Samsung Epic 4G Review
Alright, so first has been done, now what? Meet the Samsung Epic 4G, the second WiMAX device in Sprint’s portfolio. It does what the EVO 4G doesn’t, most notably giving the user a hardware keyboard. But surely there is more to a device that demands a $50 premium over what we called the best phone on the market. Indeed there is. There is a positively stunning 4” Super AMOLED display, for starters. It’s not unique to the Epic and the entire Galaxy S lineup features the same panel, but that doesn’t make it any less gorgeous. There is also a 1GHz Hummingbird processor which lets the Epic 4G positively fly. Other key features include Wi-Fi, dual cameras (5 megapixel rear and VGA front,) six-axis motion sensing and, of course, WiMAX 4G. Included in the box you’ll find:
- AC adapter with USB port
- microUSB data cable
- Stereo 3.5mm headphones
- 16GB microSD memory card
The Samsung Epic 4G is an odd-feeling phone, but once we got used to it we like it. We’ve lauded Samsung for their high quality workmanship in the past, and we’re not saying that the Epic isn’t an example of this, just that it doesn’t necessarily feel like it. The phone feels too light for what it is, almost plasticy. The back door has a nice coat of soft touch paint to it, and the display utilizes top of the line Gorilla Glass, but something just feels off about the Epic 4G.
The build quality is great though, don’t get us wrong. The slide is butter smooth; it offers a good amount of resistance before it gets going, but then the spring assist kicks into place and the work is done for you. There is a very reassuring snap to it, and there is absolutely no play or wiggle in it whatsoever. The battery door employs the peel-off design we’ve not been too crazy about in recent Samsungs, but it fits well and all the seams on the Epic 4G are tight. The top of the phone features the 3.5mm headphone jack and the microUSB port, which has a nifty sliding cover.
The three side buttons (volume rocker to the left, power and camera to the right) are easy to find by feel alone and offer good travel when pressed.
Perhaps it’s just because we’ve gotten used to the EVO 4G by now, but the Epic just doesn’t feel gigantic in our hands. It is slightly smaller in length and width, but a bit chubbier thanks to the QWERTY keyboard. Still, those with petite hands will find the Epic 4G to be larger than they’re used to. Like the EVO, the Samsung Epic 4G is best held in landscape orientation and thanks to the QWERTY the user will be holding it that way more than an EVO user naturally would be.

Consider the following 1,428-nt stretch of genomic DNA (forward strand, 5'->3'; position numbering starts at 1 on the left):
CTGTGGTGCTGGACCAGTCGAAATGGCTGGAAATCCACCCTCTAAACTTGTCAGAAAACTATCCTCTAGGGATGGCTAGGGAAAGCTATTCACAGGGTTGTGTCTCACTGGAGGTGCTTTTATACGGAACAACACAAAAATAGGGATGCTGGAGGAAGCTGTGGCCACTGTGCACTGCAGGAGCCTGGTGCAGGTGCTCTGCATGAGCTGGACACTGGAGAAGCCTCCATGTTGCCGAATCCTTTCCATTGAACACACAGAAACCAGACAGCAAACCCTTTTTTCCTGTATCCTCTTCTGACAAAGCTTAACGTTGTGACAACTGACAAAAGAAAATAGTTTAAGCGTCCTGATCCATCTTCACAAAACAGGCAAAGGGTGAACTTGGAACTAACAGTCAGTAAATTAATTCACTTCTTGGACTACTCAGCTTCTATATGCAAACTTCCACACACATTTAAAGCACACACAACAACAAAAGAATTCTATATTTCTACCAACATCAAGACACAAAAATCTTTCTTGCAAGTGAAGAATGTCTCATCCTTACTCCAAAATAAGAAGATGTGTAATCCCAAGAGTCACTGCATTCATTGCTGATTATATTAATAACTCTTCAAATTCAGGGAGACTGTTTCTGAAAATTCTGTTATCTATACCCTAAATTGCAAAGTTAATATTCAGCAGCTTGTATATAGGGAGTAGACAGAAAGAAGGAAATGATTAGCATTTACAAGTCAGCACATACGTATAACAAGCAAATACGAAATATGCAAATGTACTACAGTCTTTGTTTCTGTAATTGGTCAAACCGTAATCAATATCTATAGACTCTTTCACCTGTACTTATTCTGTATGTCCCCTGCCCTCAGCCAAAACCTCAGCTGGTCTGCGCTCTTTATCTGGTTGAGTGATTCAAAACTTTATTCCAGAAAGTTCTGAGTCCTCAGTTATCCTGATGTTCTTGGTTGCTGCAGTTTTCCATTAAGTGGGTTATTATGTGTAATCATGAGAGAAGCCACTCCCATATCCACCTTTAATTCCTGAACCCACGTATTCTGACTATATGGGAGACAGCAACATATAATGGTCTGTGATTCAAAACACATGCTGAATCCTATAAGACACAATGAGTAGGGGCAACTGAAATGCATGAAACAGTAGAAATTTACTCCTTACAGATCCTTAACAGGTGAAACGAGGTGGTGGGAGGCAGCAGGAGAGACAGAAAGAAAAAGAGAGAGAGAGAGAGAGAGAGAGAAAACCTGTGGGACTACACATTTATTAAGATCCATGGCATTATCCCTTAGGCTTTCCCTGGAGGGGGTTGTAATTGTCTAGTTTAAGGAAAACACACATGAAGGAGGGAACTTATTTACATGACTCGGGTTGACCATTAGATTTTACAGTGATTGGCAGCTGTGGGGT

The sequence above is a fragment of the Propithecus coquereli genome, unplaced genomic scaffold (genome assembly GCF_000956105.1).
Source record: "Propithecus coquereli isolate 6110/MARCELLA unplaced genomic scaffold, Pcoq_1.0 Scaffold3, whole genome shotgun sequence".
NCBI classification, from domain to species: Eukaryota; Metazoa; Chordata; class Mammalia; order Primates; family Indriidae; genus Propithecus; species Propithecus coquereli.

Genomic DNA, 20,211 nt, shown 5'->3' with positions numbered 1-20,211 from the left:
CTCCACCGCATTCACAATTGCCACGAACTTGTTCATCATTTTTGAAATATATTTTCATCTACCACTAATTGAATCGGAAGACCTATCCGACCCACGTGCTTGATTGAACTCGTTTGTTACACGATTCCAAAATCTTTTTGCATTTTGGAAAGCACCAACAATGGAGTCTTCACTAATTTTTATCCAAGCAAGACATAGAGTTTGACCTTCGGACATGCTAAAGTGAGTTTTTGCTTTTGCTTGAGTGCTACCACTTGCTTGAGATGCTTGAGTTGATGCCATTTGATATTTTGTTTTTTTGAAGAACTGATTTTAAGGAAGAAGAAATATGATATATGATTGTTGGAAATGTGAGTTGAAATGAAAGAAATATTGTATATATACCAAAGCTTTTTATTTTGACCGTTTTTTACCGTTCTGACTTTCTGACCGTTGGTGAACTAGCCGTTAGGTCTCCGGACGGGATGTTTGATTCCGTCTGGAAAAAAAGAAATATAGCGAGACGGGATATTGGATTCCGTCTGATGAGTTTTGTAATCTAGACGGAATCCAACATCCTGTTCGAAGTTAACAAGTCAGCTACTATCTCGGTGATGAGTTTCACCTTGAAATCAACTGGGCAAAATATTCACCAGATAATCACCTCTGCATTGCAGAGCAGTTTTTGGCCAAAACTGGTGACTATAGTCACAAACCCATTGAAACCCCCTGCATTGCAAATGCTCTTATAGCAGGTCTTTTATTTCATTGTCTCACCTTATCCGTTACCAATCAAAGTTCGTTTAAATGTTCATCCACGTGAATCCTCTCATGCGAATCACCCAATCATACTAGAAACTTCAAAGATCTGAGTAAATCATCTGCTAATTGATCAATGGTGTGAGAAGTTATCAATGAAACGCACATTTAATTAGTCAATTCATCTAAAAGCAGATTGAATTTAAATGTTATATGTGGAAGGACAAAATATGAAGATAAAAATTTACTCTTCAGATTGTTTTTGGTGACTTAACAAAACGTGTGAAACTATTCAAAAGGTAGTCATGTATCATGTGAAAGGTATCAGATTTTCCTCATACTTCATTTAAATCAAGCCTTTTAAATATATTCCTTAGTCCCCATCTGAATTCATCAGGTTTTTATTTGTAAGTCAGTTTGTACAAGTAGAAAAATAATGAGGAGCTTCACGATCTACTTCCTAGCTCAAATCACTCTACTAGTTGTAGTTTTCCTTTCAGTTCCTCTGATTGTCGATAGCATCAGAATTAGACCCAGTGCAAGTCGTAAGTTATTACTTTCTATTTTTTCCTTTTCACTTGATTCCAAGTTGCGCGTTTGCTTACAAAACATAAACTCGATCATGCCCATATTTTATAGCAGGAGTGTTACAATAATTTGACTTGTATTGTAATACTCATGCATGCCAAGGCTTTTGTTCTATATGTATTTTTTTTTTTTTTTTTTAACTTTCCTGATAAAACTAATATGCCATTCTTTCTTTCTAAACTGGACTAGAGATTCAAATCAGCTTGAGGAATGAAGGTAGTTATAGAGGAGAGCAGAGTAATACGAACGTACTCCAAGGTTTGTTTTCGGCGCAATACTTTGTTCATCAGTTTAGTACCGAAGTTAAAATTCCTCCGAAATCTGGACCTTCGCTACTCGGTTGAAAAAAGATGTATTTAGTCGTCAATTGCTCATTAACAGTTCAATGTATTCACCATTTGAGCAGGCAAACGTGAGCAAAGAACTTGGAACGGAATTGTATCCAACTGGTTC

You can compare the Samsung Epic 4G with many other phones using our Size Visualization Tool.
Of course what is going to draw most users to the Epic 4G is the physical keyboard and the Super AMOLED display. The display is awesome, the keyboard could use some small tweaks but is better than most. Let’s start with the display; the big, beautiful display. We’ve seen the same panel on the Vibrant and Captivate by now, but it's still just as beautiful as ever. At 4” the WVGA display bursts with 16 million rich colors, including stunningly deep blacks. It’s not perfectly readable in direct, bright sunlight but it’s not unreadable either. Often times companies use fancy names to talk up unworthy technology, but the Super qualifier is definitely apt in this case. It is simply stunning for enjoying multimedia. On the other hand, reading small text might prove to be a problem, as it appears a bit dotted.
Along the bottom of the display are the four touch-sensitive action buttons; in order from left to right they are Menu, Home, Back and Search. Unfortunately, the keys disappear when they go dark, which they do by default after a few seconds. Luckily they follow the keyboard backlight setting so if you have it mirror your display this becomes less of an issue.
The keypad is large, the keys are well spaced and they have almost the perfect amount of travel. That said, we’ve yet to type with any real speed because of the feel. The keys aren’t quite slippery, but they would benefit greatly from a touch of gumminess. In part because of the lack of feel and in part because of the sheer size we couldn’t quite let go and just type, we always had to think about it more than we would have liked. We were incredibly accurate though, and we have a feeling that with more time with the phone it would grow on us. It’s not quite Touch Pro 2 or Bold good, but it’s still one of the better keyboards on the market.
It took a bit of getting used to, but we have come to enjoy the design and feel of the Samsung Epic 4G. There are definitely some tweaks we’d make, but on the whole it is as good as anything else out there right now. We prefer the rounded edges to the hard lines of the DROID and the slightly softer DROID 2. Despite the initial light feeling, it is apparent that the Epic has outstanding build quality.